We meet on special anniversaries, birthdays, or for more obvious reasons: when there is another death in the family. Previously, our conversations were brief; it was always our parents who spoke. My first memory of visiting the cemetery is at age 7. We played among the tombs with the children who lived there.
I ask about Christina. Carolyn looks worried as she holds her 4-year-old son, who is preoccupied with a game on a mobile phone. Christina is her younger sister who has been missing for the past three months. She was born with autism and would sometimes go off on her own outside of the cemetery, sleeping on the streets of Manila. This time she has been away longer than she should. I have a soft spot for her. Christina was always happy to see me. The local barangay (police precinct) has not been helpful in finding her. Each day Carolyn’s elder sister, Lotlot, scours the streets, hoping to bring her back home to the cemetery. “She would wander but would always come back before sundown. We can protect her inside; it’s dangerous on the streets,” Lotlot says.
We fumble with the strings on the last bouquet. My family has purchased such flowers from the same vendor since I was a child. The vendor, Boyet De La Cruz, has lived and sold flowers in the same spot for 30 years. Others who live here work as headstone carvers, painters, or do simple mason work. They are self-taught and pick up their trades from others who reside in the cemetery. The available work is inconsistent. The cemetery is vast, and competition is stiff. Many women set up tiny sari-sari stores that sell cigarettes, sodas, and snacks.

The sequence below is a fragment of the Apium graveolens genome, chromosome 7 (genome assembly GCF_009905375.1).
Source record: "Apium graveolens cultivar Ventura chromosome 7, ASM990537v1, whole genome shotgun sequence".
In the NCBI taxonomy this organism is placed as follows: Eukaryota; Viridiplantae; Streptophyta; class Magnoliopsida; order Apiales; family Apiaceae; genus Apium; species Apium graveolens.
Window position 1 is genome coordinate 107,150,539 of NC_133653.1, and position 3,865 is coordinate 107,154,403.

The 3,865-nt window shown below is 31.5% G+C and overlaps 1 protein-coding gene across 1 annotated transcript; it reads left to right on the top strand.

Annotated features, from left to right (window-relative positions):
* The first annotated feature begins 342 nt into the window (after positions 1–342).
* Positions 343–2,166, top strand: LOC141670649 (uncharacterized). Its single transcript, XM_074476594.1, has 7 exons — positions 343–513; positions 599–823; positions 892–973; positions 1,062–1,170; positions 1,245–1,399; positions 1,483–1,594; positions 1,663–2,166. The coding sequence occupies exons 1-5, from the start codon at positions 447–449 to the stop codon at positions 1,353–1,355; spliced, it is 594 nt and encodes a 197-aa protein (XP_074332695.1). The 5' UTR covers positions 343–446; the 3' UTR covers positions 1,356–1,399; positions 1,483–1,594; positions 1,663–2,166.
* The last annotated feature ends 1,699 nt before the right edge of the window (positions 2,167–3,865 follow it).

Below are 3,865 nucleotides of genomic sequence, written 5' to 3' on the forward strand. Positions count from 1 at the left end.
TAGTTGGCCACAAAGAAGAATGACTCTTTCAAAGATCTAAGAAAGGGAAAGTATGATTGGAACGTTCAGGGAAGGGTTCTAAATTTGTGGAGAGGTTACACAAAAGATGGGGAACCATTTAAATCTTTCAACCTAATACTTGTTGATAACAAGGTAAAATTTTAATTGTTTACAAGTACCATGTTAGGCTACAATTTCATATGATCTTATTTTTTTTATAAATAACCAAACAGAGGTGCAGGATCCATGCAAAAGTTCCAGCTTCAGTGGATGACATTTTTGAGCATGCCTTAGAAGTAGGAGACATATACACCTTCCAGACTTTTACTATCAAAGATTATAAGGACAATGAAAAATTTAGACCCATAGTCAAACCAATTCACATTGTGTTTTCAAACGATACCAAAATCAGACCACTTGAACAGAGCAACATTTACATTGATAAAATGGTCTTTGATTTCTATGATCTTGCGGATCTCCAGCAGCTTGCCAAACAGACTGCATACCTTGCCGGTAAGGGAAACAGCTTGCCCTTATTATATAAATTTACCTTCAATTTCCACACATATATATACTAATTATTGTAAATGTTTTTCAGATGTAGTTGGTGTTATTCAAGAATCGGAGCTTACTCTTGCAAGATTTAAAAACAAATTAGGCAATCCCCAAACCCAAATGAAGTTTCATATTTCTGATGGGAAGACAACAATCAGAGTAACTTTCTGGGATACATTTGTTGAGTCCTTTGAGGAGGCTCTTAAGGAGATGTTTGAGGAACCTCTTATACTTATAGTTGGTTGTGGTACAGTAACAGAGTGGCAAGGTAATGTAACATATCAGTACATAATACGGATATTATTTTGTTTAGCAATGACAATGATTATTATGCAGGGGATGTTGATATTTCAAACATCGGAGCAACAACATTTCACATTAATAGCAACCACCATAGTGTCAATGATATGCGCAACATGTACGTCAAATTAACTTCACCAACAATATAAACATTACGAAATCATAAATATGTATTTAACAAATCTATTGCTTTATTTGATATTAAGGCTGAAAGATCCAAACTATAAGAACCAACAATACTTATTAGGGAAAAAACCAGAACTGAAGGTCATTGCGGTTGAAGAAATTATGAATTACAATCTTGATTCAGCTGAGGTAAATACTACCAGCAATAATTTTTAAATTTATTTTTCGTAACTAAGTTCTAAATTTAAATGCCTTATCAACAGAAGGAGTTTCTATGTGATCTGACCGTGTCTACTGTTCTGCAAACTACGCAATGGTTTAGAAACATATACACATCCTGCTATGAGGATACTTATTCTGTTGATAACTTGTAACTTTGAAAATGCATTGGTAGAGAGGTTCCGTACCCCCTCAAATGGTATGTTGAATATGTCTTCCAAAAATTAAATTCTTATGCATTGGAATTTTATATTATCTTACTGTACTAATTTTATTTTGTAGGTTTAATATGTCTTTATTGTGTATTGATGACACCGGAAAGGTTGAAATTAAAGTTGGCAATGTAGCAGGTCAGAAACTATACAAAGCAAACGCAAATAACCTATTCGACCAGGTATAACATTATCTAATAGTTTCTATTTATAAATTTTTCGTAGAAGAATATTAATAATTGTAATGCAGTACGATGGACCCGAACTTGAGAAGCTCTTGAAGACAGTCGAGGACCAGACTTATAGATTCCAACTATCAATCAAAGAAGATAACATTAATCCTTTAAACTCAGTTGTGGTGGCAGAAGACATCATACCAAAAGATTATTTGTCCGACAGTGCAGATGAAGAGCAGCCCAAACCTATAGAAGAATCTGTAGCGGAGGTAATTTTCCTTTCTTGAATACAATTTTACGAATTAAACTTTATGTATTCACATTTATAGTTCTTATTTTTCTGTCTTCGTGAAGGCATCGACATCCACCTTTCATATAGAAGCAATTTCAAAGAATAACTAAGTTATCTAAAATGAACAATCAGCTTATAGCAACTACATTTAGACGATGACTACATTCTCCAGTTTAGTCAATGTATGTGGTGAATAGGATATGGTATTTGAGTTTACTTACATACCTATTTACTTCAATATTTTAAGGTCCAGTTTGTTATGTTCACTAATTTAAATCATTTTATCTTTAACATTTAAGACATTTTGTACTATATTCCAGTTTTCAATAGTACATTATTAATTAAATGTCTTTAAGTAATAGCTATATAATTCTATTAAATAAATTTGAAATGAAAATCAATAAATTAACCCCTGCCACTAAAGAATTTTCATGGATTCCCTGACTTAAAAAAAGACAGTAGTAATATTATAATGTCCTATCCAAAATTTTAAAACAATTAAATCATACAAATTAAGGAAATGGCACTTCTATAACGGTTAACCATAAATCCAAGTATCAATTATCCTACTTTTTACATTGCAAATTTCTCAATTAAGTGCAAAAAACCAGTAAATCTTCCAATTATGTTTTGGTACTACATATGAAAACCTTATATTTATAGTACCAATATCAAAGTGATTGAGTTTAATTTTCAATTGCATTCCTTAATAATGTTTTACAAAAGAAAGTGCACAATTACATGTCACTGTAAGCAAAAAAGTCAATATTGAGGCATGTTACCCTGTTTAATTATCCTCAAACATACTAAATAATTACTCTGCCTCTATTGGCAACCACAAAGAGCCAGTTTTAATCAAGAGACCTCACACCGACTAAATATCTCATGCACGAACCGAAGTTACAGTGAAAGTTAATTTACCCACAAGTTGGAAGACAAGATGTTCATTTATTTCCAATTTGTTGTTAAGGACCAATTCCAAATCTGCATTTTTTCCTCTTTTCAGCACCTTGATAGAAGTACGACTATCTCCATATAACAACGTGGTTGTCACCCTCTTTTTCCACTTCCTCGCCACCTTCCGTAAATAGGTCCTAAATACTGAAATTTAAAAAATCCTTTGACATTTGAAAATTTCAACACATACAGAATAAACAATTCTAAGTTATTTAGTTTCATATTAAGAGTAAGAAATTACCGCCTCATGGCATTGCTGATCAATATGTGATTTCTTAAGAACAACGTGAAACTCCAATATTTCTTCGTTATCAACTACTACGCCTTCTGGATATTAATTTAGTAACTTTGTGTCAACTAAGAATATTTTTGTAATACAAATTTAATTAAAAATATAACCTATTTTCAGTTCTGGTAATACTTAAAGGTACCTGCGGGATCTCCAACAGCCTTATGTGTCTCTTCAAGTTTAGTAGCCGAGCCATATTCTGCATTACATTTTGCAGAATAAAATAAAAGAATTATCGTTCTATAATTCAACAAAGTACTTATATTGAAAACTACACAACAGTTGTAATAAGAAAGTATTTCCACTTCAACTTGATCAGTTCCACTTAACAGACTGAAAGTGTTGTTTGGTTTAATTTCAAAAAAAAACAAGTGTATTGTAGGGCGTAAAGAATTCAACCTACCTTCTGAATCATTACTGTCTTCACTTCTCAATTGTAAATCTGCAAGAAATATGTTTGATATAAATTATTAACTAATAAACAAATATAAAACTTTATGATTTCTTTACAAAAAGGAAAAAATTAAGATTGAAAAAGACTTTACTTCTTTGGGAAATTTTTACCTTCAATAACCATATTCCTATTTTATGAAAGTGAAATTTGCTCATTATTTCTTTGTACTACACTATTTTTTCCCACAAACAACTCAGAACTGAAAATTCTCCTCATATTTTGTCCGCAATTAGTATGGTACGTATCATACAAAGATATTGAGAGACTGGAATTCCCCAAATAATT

Sunday is always busy with funerals, but the two months leading up to November is their time to make the big bucks. To the residents, it is a fiesta of sorts. During All Souls Day and All Saints Day, it is Filipino tradition to check on the mausoleums and tombs and spend the entire day with the dead. Filipinos honor their forefathers on these two days by offering food, flowers, prayers, and candles. Some stay the night to keep their loved ones company.
There are plenty of long-term difficulties plaguing the cemetary community. Garbage trucks come infrequently, so there is a problem with sanitation. There is no system in place for resettlement or free distribution of contraceptives to help control the population, and there are no work-training or education programs available to the residents here that might help them move to more stable locations.